- Employers with employees taking physical proximity precautions due to the novel coronavirus need not review the employee's identity and employment authorization documents in the employee's physical presence for Form I-9, U.S. Immigration and Customs Enforcement (ICE) announced March 20.
- Employers may first inspect Section 2 documents remotely, ICE said, (using, for example, video, fax or email) "and obtain, inspect, and retain copies of the documents, within three business days for purposes of completing Section 2." Once normal operations resume, employers must inspect documents in person and note "COVID-19" as the reason for the delay in the section's "additional information" field, as well as "documents physically examined" with the date of inspection to that field or Section 3 as appropriate, ICE said.
- "These provisions may be implemented by employers for a period of 60 days from the date of this notice OR within 3 business days after the termination of the National Emergency, whichever comes first," the agency said. Additionally, employers who make use of the exception must provide written documentation of their remote onboarding and telework policy for each employee. Additionally, the exception is only available to employers and workplaces operating remotely. "If there are employees physically present at a work location, no exceptions are being implemented at this time[.] However, if newly hired employees or existing employees are subject to COVID-19 quarantine or lockdown protocols, DHS will evaluate this on a case-by-case basis."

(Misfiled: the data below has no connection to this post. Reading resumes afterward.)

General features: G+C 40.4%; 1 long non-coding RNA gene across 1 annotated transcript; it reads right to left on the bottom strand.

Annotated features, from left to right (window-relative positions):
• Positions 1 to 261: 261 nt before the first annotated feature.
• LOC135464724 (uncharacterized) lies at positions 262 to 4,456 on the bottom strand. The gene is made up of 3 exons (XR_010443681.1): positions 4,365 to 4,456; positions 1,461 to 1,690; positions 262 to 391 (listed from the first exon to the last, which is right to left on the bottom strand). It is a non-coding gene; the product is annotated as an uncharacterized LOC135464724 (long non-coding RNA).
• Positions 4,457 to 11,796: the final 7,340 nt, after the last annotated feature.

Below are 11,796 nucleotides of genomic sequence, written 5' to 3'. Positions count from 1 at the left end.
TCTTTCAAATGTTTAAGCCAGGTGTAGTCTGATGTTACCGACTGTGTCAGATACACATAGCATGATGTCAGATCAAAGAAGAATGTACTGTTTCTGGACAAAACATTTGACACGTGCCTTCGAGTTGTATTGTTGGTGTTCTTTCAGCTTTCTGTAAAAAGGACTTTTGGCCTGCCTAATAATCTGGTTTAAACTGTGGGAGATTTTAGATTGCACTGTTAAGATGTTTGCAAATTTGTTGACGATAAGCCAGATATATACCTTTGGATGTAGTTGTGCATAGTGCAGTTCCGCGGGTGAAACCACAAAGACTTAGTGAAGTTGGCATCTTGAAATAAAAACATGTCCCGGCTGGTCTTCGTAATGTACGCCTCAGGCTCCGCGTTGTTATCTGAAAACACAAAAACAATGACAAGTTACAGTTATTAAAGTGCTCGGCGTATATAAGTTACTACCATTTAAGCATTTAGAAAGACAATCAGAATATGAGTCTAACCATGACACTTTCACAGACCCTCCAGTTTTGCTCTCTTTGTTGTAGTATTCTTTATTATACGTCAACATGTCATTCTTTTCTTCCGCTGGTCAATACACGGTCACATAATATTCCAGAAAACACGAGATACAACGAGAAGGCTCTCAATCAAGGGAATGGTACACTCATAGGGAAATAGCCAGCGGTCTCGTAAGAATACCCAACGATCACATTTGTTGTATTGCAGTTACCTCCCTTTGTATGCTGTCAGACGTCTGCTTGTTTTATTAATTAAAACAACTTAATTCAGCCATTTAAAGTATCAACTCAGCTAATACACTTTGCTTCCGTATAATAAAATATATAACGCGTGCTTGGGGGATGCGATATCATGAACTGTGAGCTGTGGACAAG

Employers were asking for such an exception in light of COVID-19 shutdowns, Susan J. Cohen, founding chair of Mintz, Levin, Cohn, Ferris, Glovsky and Popeo's immigration practice, told HR Dive in an interview before the exception was granted. "I'm getting more questions about this topic than many other things right now from clients," she said.
Cohen previously predicted that such a move could include options from permission to review documents remotely to an exception to the three-day window. While the change was considered unlikely due to the administration's strict stance on immigration, employers were somewhat hamstrung. Since the form was mandated in 1986, "we've not faced a situation like this," Cohen said; "it's completely unprecedented."
Employers not eligible for the exception still have options, however. The form allows an employer to appoint a representative to review new hires' documents. This can be a law firm, a vendor, a notary or a local employee, among others. Any employee can perform document inspection for HR, Cohen explained. During normal times, that's not a best practice but "in exigent times like these, employers can provide training inside and outside the company."